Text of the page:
The Navy is negotiating to get advanced screenings of ‘Top Gun: Maverick’
The Navy is talking with Paramount Studios to get some advanced screenings of the film before it hits theaters June 26.
The Navy's top admiral has access to some of the most highly-classified intelligence in the world, but not even he's gotten a sneak peek at the much-anticipated sequel to the movie “Top Gun.”
Despite the Navy's significant help in producing the feature film, Chief of Naval Operations Adm. Mike Gilday told The Virginian-Pilot he's only seen the same trailers for “Top Gun: Maverick” on YouTube as everyone else.
“I've not been privy to that yet,” Gilday said during a recent visit to Norfolk. “I hope to be.”
The Navy is in negotiations with Paramount Studios to get some advanced screenings of the film in “select locations” before it hits theaters June 26, according to Cmdr. Ron Flanders, spokesman for Naval Air Forces.
It's unclear how many screenings there might be or where, but there will be considerable interest in Hampton Roads. Virginia Beach is home to F/A-18 fighter squadrons like those featured in the film, as well as real-life Top Gun graduates. Also, Norfolk is home to about half of the nation's aircraft carriers.
While most aerial filming took place in training ranges in the West, a production crew spent time aboard the USS Abraham Lincoln in 2018 off the coast of Virginia. The film crew's visit to the Lincoln coincided with training that was occurring with F-35 and F/A-18 aircraft.
When the Navy worked with other filmmakers, advanced screenings were typically held in relevant locations. Screenings for the 2018 feature film “Hunter Killer” starring Gerard Butler and Virginia-class submarines were shown locally and in Groton, Connecticut. A screening for the 2019 film “Midway” about the World War II battle was held in Pearl Harbor, Hawaii.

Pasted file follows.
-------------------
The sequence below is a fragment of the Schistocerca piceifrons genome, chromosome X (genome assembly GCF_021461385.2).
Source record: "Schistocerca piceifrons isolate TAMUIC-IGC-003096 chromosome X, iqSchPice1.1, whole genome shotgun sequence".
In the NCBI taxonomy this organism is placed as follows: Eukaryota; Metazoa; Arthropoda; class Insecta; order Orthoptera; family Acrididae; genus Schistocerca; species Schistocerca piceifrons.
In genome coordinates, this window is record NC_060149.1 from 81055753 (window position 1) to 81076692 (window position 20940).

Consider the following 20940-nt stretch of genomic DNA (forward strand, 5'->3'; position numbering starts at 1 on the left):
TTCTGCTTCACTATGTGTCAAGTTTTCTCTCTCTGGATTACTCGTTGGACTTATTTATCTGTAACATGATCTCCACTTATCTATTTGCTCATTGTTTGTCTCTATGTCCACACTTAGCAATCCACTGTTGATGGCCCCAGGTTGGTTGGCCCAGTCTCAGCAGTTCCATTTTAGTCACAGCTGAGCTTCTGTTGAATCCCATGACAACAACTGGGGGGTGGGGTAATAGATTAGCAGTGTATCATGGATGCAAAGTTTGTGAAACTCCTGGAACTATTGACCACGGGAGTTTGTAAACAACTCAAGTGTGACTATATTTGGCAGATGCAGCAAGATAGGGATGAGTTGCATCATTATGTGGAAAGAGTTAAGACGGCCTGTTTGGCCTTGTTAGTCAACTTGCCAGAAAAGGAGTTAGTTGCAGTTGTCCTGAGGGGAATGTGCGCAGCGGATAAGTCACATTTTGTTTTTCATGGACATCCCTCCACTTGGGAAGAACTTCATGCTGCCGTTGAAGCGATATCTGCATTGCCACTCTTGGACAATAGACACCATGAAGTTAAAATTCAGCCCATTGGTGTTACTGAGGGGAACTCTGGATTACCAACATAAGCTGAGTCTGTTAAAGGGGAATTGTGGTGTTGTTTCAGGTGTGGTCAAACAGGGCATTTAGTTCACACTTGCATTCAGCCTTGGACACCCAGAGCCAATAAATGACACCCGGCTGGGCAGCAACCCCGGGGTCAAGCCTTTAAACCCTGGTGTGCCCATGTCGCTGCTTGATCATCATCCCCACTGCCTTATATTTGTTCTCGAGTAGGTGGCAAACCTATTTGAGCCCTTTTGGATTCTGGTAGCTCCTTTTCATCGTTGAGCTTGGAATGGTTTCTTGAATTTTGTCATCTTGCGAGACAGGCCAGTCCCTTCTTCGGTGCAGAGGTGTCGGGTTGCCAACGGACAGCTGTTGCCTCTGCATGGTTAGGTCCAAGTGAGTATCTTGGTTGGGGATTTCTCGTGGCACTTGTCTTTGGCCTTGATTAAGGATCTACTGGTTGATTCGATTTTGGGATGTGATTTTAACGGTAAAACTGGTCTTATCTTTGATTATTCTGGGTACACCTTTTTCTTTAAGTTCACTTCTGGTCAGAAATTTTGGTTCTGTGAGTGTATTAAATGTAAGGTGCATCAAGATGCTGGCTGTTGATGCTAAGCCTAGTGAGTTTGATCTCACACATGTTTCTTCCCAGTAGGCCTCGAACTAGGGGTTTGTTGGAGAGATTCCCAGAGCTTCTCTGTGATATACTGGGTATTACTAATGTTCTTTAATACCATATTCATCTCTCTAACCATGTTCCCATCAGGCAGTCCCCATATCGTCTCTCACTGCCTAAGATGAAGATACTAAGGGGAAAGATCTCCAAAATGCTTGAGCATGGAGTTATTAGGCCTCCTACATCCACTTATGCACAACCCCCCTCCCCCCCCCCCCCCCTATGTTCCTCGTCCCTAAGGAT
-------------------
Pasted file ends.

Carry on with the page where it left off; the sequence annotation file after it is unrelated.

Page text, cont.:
The original “Top Gun” featuring Tom Cruise was a runaway success at the box office and for Navy recruiting. It inspired an entire generation of Navy fighter pilots like those based at Naval Air Station Oceana in Virginia Beach.
The popularity of the 1986 film has endured, and lines from the movie are still commonly referenced in popular culture. Even official Air Force Twitter accounts occasionally reference the film, which is focused entirely on the Navy. The Navy is hopeful that the sequel will have a similar, mutually beneficial impact.
The newest trailer for the movie was shown before kickoff at the Super Bowl and immediately after a televised flyover by Navy fighter jets. Miles Teller, who plays the son of the original character “Goose” in the sequel, met with the real-life pilots before the big game.
Previews of the movie have also garnered tens of millions of views on YouTube.
In the sequel, Tom Cruise's character, “Maverick,” is now a test pilot who is chosen to train a detachment of Top Gun graduates for a special mission.
Those pilots include the character played by Teller, whose father “Goose” in the original movie died during training.
“Facing an uncertain future and confronting the ghosts of his past, Maverick is drawn into a confrontation with his own deepest fears, culminating in a mission that demands the ultimate sacrifice from those who will be chosen to fly it,” promotional material from Paramount Studios says.
©2020 The Virginian-Pilot (Norfolk, Va.) – Distributed by Tribune Content Agency, LLC.